at once begins to make overtures to Marcel, who feigns utter

indifference.--Musette's old admirer orders supper, in the hope of

pacifying her, while she addresses Marcel in fond whispers. The others

watch the scene with amusement, but Rudolph devotes all his attentions

to Mimi. Musette suddenly complains, that her shoes hurt her and sends

her aged lover off for another pair. Then she proceeds to make friends

with Marcel. When the waiter brings the bill, Musette tells him, that

the old gentleman will settle for everything after his return.

The party profits by the approach of the patrol, who causes a turmoil,

in the midst of which they all escape. Alcindor the old admirer finds

only two bills awaiting him, when he returns with the new shoes.

Musette has been carried away shoeless by her old friend.

The third scene takes place on the outskirts of Paris called "Barriere

de l'Enfer", (The Toll Gate of Hell). To the left there is a tavern,

over which hangs Marcel's picture "The Crossing of the Red Sea", as a

sign board. The day is breaking, the customhouse officials are still

sleeping around the fire, but the scavengers coming from Chantilly soon

awake them.

The gate is opened to admit milk-women, carters, peasants with baskets

and finally Mimi.

She looks wretched and is at once seized with a terrible fit of

coughing. As soon as she can speak, she asks the name of the tavern,

where she knows Marcel is working. When he emerges from the inn she

implores his help, saying Rudolph is killing her by his insane

jealousy. Marcel promises to intervene, and when Rudolph comes out of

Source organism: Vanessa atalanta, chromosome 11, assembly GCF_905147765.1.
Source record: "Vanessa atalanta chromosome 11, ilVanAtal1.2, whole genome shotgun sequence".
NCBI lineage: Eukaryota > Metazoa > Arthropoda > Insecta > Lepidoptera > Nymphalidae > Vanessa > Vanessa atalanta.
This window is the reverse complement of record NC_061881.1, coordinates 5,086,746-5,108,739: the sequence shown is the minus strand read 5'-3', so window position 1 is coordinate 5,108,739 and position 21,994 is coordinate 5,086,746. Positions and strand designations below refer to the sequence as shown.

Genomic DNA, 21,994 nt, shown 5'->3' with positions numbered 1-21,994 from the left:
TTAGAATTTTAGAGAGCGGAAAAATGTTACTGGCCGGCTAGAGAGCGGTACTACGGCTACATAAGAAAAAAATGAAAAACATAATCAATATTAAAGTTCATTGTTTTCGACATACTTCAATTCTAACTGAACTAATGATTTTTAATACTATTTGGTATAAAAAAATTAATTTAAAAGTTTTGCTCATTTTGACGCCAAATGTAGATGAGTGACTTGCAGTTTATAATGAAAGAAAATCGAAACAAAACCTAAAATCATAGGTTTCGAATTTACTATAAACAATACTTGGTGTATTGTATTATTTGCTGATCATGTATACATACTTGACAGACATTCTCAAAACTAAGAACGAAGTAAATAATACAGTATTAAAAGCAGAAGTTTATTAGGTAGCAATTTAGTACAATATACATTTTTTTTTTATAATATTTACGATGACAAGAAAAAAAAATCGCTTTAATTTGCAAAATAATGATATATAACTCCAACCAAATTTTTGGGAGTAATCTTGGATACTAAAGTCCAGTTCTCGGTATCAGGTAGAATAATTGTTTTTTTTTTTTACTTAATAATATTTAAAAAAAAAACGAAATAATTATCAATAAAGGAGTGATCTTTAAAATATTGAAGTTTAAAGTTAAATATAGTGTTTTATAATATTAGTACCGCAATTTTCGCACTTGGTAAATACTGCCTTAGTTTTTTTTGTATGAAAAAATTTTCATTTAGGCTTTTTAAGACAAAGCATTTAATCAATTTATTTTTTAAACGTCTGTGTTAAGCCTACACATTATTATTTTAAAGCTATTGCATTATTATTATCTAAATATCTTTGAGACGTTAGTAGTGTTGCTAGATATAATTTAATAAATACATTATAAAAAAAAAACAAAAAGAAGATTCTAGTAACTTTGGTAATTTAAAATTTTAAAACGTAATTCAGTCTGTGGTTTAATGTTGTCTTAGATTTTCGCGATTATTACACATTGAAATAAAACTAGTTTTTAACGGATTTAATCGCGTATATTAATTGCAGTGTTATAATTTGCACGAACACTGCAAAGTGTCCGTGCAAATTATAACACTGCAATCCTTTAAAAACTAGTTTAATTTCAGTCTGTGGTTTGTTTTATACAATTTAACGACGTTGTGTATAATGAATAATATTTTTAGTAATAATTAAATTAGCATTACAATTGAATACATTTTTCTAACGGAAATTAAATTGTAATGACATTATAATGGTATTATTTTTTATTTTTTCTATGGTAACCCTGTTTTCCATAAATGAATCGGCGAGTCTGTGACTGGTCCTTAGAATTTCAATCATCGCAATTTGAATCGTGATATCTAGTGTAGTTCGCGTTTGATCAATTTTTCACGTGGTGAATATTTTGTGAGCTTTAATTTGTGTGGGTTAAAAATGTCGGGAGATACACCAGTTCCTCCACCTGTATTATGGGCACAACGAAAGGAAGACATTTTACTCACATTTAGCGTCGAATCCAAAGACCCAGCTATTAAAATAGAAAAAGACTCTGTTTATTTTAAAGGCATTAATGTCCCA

the tavern Mimi hides behind the trees.

She hears Rudolph say, she is doomed to die, and coughs and sobs so

violently, that her presence is revealed.

Rudolph remorsefully takes the poor weak creature in his arms, and they

decide to make it up.

Their reconciliation is interrupted by Marcel, who is upbraiding

Musette. This flighty damsel has one lover after another, although she

really loves Marcel alone.

The fourth and last scene takes us back to the garret, where Marcel and

Rudolph are alone, Musette and Mimi having left them. They each kiss

mementos of their lady-loves when Schaunard appears with bread

and herring. Gayety is soon restored and a regular frolic takes place.

Musette enters in a state of great agitation, to say, that Mimi, who is

in the last stage of consumption is there and wants to see Rudolph once

more. The latter carries her on the little bed. As there is nothing

in the house, with which to revive her, Musette decides to sell her

earrings in order to procure medicines, a doctor and and a muff, for

which Mimi longs.

Schaunard also goes out, so that the lovers are left alone.--A touching

scene follows, when Rudolph shows Mimi the pink bonnet he has cherished

all the time. Musette and Marcel soon return with medicines and a

muff, upon which Mimi sinks into the sleep from which there is no

awakening with a sweet smile of satisfaction.